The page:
To work out if your child’s asthma is well-controlled, think back to their symptoms over the previous four weeks. Has your child:
If you answered ‘no’ to all these questions, then your child’s asthma is most likely well-controlled.
If you answered ‘yes’ to one or two of these questions, then your child’s asthma is partially controlled.
If you answered ‘yes’ to three or four of these questions, then your child’s asthma is poorly controlled and you should visit your healthcare practitioner for a review of your child’s asthma.
All children with asthma should have a written asthma action plan. A Child Asthma Action Plan is a “traffic light”-based plan, personalised by your child’s healthcare practitioner. It gives clear step-wise instructions for parents and carers on how to recognise and respond to worsening asthma symptoms, using the medicines prescribed for your child. It also includes how to respond to an ‘asthma emergency’ (a severe asthma attack), and when you need to call an ambulance.
An asthma action plan should be updated at least once a year, or any time there is a change in your child’s medicine or dose.
Printed asthma action plans are provided free of charge to healthcare providers, or they can be downloaded from the Foundation’s website. A digital version is also available and can be completed by your healthcare practitioner during your appointment. This can then be sent to you via Manage My Health, so that you can easily share it with family, caregivers, school, dance, gym, sports coaches etc.
Your healthcare practitioner or asthma educator can also show you how to fill in a Child Asthma Symptom Diary, which can be used alongside your child’s asthma action plan. When asthma is getting worse, there may be an increase in symptoms, night waking, or the child’s reliever inhaler might be used with less and less effect.
Keeping an asthma symptom diary helps you to see patterns in your child’s asthma over time. This information will help both you and your healthcare practitioner understand your child’s asthma triggers and make sure that the medicine prescribed is working to control their asthma symptoms.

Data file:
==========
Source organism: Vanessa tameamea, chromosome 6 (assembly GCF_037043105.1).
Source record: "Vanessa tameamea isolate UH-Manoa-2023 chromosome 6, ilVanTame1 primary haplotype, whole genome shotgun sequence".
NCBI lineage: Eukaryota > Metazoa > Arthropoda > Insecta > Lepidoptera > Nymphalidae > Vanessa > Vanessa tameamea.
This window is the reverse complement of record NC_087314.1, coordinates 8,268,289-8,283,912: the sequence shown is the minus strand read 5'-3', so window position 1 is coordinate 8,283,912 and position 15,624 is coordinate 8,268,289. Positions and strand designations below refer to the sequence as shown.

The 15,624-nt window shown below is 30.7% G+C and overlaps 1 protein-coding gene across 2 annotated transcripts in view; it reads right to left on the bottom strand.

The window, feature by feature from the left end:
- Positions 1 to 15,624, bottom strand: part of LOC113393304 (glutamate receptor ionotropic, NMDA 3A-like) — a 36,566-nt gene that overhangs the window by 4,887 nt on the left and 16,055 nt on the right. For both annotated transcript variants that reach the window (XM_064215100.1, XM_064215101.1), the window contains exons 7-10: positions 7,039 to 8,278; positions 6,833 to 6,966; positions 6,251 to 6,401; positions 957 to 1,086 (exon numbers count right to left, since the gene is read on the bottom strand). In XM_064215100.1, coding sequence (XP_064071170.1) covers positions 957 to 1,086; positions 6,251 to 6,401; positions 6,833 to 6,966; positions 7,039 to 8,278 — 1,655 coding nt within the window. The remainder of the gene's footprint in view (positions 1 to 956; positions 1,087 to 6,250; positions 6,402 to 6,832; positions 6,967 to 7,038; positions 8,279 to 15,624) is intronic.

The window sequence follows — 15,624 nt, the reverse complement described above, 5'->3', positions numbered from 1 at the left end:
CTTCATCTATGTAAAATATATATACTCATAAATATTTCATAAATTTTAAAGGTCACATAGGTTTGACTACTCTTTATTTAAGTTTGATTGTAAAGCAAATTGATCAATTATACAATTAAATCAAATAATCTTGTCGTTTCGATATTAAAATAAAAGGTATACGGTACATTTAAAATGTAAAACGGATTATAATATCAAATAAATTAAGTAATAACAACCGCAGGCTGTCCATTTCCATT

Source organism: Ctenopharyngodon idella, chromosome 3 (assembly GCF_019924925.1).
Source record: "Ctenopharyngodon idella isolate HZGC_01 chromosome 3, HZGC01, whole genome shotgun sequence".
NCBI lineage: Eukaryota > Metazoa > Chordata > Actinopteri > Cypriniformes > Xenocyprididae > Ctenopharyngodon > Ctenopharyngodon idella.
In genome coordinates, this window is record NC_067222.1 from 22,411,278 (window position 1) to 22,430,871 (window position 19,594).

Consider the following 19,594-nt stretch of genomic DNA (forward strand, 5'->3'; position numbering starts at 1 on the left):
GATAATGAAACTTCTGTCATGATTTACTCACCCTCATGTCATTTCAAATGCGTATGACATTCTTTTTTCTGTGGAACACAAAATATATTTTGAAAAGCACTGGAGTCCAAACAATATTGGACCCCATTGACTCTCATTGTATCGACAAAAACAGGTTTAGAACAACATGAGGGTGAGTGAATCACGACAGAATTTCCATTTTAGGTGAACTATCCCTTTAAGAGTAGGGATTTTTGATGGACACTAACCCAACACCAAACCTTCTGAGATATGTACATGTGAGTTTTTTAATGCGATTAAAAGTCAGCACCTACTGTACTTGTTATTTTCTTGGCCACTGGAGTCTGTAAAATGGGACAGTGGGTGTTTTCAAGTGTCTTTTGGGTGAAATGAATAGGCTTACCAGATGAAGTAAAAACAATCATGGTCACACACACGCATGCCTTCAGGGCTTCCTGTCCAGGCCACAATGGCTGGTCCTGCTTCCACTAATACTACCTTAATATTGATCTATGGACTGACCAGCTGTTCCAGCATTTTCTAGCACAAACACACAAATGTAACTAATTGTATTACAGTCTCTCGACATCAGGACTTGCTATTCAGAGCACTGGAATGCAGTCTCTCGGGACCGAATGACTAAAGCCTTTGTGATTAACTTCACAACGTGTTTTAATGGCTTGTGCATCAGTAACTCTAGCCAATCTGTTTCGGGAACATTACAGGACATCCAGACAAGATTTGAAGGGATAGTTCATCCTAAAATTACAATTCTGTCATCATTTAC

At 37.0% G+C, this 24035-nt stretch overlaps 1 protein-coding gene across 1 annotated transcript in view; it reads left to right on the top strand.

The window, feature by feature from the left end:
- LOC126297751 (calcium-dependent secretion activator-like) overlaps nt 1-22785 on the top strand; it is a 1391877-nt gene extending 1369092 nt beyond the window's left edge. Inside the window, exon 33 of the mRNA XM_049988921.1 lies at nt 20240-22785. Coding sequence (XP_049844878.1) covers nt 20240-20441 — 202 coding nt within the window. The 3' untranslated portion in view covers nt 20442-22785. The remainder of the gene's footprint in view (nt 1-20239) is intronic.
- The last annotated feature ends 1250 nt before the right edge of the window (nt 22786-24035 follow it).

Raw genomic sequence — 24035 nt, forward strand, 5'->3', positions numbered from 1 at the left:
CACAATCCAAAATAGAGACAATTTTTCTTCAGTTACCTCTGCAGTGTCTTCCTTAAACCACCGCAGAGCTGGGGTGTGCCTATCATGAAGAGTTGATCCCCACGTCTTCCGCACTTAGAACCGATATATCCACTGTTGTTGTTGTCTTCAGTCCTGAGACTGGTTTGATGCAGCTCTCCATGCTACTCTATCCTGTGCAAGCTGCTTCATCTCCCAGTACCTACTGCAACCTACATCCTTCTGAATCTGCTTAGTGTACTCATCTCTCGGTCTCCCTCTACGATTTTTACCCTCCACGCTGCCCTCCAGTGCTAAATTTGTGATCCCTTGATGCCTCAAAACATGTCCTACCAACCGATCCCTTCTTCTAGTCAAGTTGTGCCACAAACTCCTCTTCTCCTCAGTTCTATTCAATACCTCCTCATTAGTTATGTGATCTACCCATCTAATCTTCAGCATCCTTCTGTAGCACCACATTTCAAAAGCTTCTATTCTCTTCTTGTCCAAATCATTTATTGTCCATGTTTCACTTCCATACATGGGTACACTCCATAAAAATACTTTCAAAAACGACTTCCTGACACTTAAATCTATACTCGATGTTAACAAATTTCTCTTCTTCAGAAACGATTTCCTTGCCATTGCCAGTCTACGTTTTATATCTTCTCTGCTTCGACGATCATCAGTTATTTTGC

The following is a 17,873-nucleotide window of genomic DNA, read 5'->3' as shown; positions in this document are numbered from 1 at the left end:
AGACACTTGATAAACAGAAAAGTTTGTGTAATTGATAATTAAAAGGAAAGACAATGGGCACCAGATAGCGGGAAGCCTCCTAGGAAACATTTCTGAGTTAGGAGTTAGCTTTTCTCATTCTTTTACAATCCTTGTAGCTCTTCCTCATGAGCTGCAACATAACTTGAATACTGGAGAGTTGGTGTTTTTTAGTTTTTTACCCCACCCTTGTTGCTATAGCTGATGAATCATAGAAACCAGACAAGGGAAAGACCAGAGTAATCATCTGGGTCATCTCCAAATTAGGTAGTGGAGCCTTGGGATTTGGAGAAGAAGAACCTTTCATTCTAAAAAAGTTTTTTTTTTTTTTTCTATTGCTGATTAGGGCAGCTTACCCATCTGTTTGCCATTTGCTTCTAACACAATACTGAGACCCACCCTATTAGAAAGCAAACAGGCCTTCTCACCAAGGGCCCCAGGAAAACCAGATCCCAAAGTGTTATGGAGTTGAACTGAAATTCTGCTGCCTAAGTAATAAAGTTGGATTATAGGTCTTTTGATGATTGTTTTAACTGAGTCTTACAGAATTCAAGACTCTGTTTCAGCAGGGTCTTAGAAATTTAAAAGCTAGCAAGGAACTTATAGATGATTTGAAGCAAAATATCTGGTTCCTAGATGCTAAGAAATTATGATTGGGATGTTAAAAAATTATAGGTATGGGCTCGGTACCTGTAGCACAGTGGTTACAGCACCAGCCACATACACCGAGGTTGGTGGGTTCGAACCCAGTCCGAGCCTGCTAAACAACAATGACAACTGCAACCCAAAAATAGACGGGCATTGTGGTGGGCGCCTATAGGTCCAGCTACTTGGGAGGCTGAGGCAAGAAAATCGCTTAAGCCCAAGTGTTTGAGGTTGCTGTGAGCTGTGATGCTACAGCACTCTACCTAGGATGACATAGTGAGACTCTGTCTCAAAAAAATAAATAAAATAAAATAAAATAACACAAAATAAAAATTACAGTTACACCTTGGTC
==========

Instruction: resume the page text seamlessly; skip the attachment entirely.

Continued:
A symptom diary is also useful when there is a change of medication or dose, or after an asthma flare-up, until you know your child’s asthma is under control again.
Smoking and second-hand smoke contributes to the risk of developing asthma and worsens asthma symptoms. Children who live in a home with a smoker are more likely to have respiratory infections. These infections are a known trigger for asthma. Chemicals from cigarette or tobacco smoke are absorbed into the environment (e.g., into furniture, clothes and car interiors). It has been shown that children with asthma whose parents smoke have more asthma symptoms than children whose parents don’t smoke. Exposing young babies to cigarette smoke increases the risk of asthma and bronchial problems.
If a woman smokes during pregnancy, the chemicals in the smoke are passed on to the baby. These chemicals affect the cells of the developing lungs. This may increase the baby’s chances of having lung problems such as asthma.
The use of electronic cigarettes (also known as e-cigarettes or vapes), and exposure to second-hand vaping emissions, can cause acute respiratory problems, although the long-term effects are unknown at this stage. Exposing children to the toxic substances emitted from a vape can irritate their lungs, cause coughing and worsen symptoms of respiratory conditions such as asthma. Click here for information on vaping.
Make it a rule that your home is smokefree at all times for everyone. Let other people know, asking them to go outside to smoke. A total ban on smoking and vaping in the house is the best way to protect your children. It is now illegal to smoke or vape in cars with children under the age of 18 present. You can find out more about this here.